Pop star Carrie Underwood should take her own advice, which she provided in one of her top hits, and let “Jesus Take the Wheel.”
Here’s some of what she had to say about that:
- “I don’t know what it’s like to be told I can’t marry somebody I love, and want to marry. … I can’t imagine how that must feel. I definitely think we should all have the right to love, and love publicly, the people that we want to love.”
- She said she attends a “gay friendly” church and doesn’t believe she has the right to judge anyone.
- “Above all, God wanted us to love others. It’s not about setting rules, or [saying] ‘everyone has to be like me.’ No. We’re all different. That’s what makes us special. We have to love each other and get on with each other. It’s not up to me to judge anybody.”
Now, I don’t mean to pick on a young celebrity who has obviously devoted most of her life to music and may have missed out on some key Bible studies.
In fact, what Underwood has to say here is actually indicative of a growing biblical illiteracy within what passes for the Body of Christ in America today – even among the clergy.
Here’s the bottom line: You can’t be a follower of Jesus and condone what He Himself describes as sin.
Neither can you truly love others by purposely not confronting their sin – and allowing them to be comfortable with their sin.
That’s not love.
It’s not about feelings, because, as the Bible explains, “every imagination of the thoughts of man’s heart is only evil continually.” The Bible doesn’t make this point once or twice – it’s a recurrent theme!
Followers of Jesus are not to be governed by their feelings. They are to be governed by the teachings of their Lord.
As far as “loving” others, we are commanded to do it – even our enemies. But the biblical view of love is not having sex with them – it’s sharing the gospel.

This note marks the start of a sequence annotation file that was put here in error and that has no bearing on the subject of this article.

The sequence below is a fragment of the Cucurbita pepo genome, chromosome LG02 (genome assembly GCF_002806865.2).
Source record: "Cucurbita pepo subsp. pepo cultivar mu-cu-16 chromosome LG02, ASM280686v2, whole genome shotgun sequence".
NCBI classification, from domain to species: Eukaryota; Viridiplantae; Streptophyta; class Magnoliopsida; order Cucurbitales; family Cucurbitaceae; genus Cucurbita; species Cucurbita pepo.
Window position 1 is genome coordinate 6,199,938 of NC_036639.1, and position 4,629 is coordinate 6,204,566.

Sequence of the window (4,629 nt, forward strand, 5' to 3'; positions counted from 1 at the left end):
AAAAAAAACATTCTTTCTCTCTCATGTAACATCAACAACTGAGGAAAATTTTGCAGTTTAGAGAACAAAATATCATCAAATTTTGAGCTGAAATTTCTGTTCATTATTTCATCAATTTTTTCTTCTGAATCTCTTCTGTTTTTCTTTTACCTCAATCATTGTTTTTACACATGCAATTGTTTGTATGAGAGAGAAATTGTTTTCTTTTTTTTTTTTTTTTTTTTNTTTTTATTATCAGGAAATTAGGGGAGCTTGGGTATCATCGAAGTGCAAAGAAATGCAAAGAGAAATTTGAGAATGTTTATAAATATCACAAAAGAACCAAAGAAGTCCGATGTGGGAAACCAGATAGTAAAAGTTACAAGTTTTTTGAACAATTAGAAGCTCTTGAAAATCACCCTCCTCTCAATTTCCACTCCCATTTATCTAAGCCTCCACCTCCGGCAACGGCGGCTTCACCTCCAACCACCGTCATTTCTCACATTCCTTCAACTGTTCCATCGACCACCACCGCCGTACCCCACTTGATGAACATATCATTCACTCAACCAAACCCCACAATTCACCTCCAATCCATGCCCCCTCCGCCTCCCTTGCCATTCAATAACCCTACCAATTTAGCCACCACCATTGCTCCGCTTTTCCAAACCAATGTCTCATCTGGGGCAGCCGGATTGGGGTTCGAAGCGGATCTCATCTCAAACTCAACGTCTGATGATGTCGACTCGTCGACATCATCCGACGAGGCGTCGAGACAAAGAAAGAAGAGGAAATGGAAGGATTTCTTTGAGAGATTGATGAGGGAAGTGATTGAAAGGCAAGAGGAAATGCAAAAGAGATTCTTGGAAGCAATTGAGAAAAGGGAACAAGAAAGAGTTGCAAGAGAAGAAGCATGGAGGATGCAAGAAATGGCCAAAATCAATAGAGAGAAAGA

What is a “gay friendly” church? Is it one that affirms people in their sin? Or is it one that welcomes sinners and confronts them with it to bring them to the saving knowledge of Jesus? I suspect Carrie Underwood attends a church that does the former rather than the latter.
We’re all sinners, and we all need to be confronted with our sin to bring about repentance. To make people comfortable with their sin is the least loving thing we can do for them because we are facilitating their descent into hell for an eternity. How is that loving?
Carrie Underwood suggests God did not set rules. Yes, He did. The Ten Commandments are not suggestions. They represent the difference between life and death.
She says, “It’s not up to me to judge anybody.” This has become something of a mantra in the apostate church. But it is a misunderstanding of what Jesus meant when He said, “Judge not, that ye be not judged.” The context of that sermon makes it clear that Jesus meant to do unto others as you would have them do unto you. Others are not to be judged unfairly. He didn’t mean we aren’t supposed to confront people with their sin so they could be brought to repentance, because He Himself commanded us to do just that.
God did warn us not to profane His holy name.
I don’t think that just means misusing His name as a curse word. I think we do that when we represent ourselves as followers of God but betray His Word.
That’s blasphemy – and there’s just too much of it coming from people claiming to be Christians.